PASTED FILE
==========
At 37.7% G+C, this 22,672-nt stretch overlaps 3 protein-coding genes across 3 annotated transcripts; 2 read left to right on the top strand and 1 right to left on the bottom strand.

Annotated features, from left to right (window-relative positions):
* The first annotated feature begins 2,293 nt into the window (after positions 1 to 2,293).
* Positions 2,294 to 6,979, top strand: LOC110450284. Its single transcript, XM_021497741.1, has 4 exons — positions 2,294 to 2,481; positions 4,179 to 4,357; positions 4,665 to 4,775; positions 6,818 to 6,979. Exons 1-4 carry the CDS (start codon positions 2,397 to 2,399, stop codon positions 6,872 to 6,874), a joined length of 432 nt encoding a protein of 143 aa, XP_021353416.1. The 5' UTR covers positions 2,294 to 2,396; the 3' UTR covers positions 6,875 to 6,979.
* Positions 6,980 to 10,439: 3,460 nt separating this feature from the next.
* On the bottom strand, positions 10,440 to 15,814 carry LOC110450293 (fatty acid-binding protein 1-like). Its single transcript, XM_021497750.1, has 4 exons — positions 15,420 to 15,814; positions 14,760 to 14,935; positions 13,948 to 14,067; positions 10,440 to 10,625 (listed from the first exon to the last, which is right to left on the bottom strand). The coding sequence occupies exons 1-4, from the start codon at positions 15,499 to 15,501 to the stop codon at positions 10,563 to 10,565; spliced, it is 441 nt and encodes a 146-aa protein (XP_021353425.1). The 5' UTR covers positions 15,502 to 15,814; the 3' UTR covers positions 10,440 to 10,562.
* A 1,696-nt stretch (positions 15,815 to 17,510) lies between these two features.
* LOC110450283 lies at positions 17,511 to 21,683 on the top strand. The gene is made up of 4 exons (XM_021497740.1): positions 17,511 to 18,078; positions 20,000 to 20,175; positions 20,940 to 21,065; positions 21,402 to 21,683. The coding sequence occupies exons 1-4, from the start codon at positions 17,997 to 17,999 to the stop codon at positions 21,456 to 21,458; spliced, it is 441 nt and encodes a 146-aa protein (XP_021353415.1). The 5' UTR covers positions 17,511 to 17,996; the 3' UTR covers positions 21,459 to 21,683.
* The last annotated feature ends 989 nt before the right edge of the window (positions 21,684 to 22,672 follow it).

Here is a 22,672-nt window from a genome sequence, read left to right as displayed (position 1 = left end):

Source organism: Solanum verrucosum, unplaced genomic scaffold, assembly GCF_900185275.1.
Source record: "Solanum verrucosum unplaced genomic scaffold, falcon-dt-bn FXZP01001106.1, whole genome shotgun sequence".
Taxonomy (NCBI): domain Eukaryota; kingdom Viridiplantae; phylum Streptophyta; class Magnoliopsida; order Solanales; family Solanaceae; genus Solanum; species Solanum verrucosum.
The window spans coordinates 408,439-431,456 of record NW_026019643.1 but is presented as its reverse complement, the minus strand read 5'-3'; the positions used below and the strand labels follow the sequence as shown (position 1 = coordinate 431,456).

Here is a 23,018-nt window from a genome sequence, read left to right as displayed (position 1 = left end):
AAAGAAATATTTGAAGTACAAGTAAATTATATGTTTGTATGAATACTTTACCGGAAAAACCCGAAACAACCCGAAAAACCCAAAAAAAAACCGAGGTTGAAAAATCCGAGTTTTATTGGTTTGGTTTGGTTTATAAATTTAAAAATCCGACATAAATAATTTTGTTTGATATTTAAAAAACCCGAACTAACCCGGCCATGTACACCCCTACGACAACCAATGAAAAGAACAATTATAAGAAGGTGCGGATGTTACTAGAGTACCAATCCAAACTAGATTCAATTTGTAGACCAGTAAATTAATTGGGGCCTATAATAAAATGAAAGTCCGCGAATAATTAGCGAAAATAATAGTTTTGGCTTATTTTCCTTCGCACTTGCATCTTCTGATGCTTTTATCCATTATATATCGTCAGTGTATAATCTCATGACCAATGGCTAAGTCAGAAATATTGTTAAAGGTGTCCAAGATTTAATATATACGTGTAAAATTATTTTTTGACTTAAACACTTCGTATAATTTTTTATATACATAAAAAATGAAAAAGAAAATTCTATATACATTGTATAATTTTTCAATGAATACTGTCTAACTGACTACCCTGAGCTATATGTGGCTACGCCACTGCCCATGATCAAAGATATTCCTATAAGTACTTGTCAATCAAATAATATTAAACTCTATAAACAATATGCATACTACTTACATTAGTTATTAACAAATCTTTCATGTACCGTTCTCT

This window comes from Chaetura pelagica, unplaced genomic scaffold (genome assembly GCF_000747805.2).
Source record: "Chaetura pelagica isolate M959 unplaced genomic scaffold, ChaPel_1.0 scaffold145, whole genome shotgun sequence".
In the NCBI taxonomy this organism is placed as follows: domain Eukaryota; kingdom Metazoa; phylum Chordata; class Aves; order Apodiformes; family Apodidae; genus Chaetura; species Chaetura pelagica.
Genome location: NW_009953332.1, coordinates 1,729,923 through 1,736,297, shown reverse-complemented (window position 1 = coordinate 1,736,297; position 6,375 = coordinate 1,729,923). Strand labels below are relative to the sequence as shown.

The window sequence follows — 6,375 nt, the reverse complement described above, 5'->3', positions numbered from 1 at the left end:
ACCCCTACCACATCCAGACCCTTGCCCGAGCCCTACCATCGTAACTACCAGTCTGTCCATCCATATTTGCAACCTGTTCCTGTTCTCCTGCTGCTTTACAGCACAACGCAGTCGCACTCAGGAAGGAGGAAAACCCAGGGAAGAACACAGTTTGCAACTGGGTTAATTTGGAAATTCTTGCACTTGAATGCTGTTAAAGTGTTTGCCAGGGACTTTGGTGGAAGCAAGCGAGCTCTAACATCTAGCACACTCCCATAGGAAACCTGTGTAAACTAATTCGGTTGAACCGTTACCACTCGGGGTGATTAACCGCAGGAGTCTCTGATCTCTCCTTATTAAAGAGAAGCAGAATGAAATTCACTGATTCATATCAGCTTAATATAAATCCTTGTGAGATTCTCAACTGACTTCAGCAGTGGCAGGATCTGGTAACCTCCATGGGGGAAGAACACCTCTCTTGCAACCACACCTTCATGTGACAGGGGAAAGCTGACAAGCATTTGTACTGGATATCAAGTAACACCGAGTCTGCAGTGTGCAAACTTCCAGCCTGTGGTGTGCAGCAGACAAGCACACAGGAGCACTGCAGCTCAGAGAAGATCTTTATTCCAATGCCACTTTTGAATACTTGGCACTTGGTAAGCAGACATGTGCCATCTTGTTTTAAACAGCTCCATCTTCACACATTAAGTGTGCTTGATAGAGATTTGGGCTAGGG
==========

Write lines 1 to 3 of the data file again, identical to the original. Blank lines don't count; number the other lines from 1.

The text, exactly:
At 37.7% G+C, this 22,672-nt stretch overlaps 3 protein-coding genes across 3 annotated transcripts; 2 read left to right on the top strand and 1 right to left on the bottom strand.

Annotated features, from left to right (window-relative positions):
* The first annotated feature begins 2,293 nt into the window (after positions 1 to 2,293).